America Is Going to Keep Tabs on Anonymous Luxury Real Estate Buyers

After a series of reports about dubious (often foreign) cash being stashed in luxury American properties, the feds are responding.

Last year, the New York Times ran an investigative series called Towers of Secrecy looking at how shadowy money was being laundered through shell companies used to buy up swaths of high-end domestic real estate. Basically, it's historically been pretty easy to sink cash into luxury condos and other properties in cities like New York—regardless of where that money might have come from.

On Wednesday, the Treasury Department responded, announcing it would begin tracking people who purchase luxury properties with shell companies and cash in the US, beginning with Miami and Manhattan, as the Times reports. (New York magazine previously did its own reporting on foreigners stashing money in NYC real estate.)

Now the title companies in these two markets will have to keep the government abreast of the actual individuals making all-cash purchases over $3 million in Manhattan and $1 million in Miami, handing over names and copies of driver's licenses or passports.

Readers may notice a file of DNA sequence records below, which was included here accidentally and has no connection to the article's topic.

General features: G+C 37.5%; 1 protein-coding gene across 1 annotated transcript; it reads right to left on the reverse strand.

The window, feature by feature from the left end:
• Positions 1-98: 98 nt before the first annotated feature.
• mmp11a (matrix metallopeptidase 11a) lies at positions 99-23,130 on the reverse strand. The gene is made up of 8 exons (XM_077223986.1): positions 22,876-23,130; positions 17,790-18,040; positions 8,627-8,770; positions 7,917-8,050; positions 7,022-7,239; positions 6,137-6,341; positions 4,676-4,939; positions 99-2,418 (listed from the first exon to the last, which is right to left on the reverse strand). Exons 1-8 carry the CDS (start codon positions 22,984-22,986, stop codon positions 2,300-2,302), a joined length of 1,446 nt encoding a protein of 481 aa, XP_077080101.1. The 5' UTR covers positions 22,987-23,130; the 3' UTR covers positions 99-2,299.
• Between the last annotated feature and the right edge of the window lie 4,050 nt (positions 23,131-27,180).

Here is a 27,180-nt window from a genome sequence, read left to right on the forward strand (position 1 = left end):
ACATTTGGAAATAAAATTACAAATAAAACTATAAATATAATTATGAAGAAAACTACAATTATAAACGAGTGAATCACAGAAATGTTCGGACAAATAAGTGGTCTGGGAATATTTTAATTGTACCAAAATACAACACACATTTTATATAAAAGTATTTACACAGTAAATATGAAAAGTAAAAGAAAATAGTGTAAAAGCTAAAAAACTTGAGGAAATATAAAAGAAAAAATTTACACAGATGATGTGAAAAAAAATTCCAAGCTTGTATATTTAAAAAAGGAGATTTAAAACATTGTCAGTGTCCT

"We are concerned about the possibility that dirty money is being put into luxury real estate," Jennifer Shasky Calvery, a top Treasury Department official, told the paper. "We think some of the bigger risk is around the least transparent transactions."

The changes will no doubt affect the housing industry as well—about a quarter of last year's $100 billion of real-estate purchases in Florida came from international buyers, and 74 percent of those were all cash, for example. And if the government finds evidence of widespread criminality, this program could be expanded nationwide.

"It's painting the high-end segment as having overall treachery, and that's unfortunate," a chief executive at the appraiser Miller Samuel told the Chicago Tribune. "It's certainly not helpful to the high end of the market because it adds another level of complication to a transaction."

New York's Time Warner Center. Photo via Flickr user Brad Clinesmith